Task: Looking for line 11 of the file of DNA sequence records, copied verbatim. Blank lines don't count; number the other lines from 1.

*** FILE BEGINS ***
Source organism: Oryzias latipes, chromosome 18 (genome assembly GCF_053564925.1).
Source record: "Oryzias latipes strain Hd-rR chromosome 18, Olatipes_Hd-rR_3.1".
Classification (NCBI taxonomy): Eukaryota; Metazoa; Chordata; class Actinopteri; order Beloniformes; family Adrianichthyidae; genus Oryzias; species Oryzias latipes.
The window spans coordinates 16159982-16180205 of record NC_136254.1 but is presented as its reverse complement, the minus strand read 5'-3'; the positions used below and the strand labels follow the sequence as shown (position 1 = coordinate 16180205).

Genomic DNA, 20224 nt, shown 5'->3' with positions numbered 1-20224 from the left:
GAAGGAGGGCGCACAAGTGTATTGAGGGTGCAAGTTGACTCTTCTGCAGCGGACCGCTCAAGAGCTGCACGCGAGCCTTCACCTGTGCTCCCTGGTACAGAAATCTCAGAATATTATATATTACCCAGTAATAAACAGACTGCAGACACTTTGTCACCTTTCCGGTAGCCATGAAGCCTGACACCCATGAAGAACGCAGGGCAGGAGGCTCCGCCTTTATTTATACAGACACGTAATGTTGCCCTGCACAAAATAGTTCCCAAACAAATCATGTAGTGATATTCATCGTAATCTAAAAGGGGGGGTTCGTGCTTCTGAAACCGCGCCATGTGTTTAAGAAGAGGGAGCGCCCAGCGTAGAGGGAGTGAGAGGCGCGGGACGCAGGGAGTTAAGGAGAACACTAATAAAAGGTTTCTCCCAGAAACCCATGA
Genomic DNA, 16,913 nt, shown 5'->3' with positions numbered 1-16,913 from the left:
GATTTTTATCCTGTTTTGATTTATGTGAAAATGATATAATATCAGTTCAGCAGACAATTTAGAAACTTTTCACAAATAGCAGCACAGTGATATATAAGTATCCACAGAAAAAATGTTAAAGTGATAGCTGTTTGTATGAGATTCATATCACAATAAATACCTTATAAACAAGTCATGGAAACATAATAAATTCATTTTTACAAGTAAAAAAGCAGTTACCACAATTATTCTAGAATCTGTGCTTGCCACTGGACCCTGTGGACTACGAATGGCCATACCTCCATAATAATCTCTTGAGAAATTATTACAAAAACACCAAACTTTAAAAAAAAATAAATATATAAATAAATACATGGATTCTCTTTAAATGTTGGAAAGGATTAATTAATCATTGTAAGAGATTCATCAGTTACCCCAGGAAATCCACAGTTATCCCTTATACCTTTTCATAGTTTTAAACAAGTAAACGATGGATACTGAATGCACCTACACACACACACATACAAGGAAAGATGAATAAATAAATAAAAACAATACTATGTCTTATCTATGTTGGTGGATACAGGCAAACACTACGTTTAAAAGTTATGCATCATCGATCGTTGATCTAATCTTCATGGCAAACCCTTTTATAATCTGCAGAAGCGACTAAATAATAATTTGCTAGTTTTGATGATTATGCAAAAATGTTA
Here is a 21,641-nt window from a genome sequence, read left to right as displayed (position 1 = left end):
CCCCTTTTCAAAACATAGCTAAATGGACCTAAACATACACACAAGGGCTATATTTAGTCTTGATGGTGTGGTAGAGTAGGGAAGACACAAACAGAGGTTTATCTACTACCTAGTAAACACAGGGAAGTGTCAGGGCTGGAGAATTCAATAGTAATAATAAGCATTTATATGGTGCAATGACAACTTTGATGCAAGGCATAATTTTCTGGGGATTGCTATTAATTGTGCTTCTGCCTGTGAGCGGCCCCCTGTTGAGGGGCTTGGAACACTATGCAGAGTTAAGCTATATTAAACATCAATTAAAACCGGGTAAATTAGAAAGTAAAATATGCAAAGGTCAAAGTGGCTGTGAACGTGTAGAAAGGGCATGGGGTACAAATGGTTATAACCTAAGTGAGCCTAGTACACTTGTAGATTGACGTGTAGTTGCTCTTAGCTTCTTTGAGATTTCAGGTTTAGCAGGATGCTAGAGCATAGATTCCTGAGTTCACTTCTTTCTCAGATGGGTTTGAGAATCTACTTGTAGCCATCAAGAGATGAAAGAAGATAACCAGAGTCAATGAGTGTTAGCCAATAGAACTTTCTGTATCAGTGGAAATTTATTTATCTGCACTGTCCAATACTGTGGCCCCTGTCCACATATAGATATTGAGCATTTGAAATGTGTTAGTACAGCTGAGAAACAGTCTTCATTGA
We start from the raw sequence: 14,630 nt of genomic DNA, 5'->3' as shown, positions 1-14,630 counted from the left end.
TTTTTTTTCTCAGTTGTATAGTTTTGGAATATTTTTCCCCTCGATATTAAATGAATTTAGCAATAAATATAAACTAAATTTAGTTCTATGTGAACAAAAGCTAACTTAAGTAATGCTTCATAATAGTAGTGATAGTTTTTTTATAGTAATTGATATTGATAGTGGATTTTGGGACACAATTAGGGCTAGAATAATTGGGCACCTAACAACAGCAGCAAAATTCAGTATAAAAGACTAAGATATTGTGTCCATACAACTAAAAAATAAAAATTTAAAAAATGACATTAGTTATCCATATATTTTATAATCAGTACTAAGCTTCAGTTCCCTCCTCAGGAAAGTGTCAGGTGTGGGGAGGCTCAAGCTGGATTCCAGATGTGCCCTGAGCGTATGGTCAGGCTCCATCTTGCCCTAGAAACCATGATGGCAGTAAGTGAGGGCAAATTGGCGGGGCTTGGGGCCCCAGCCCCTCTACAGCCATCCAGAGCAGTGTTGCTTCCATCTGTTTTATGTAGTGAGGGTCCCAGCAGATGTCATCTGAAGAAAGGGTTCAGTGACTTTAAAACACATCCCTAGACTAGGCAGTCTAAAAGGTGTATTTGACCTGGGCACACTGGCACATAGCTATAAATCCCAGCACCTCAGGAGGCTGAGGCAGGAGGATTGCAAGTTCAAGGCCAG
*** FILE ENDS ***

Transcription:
We start from the raw sequence: 14,630 nt of genomic DNA, 5'->3' as shown, positions 1-14,630 counted from the left end.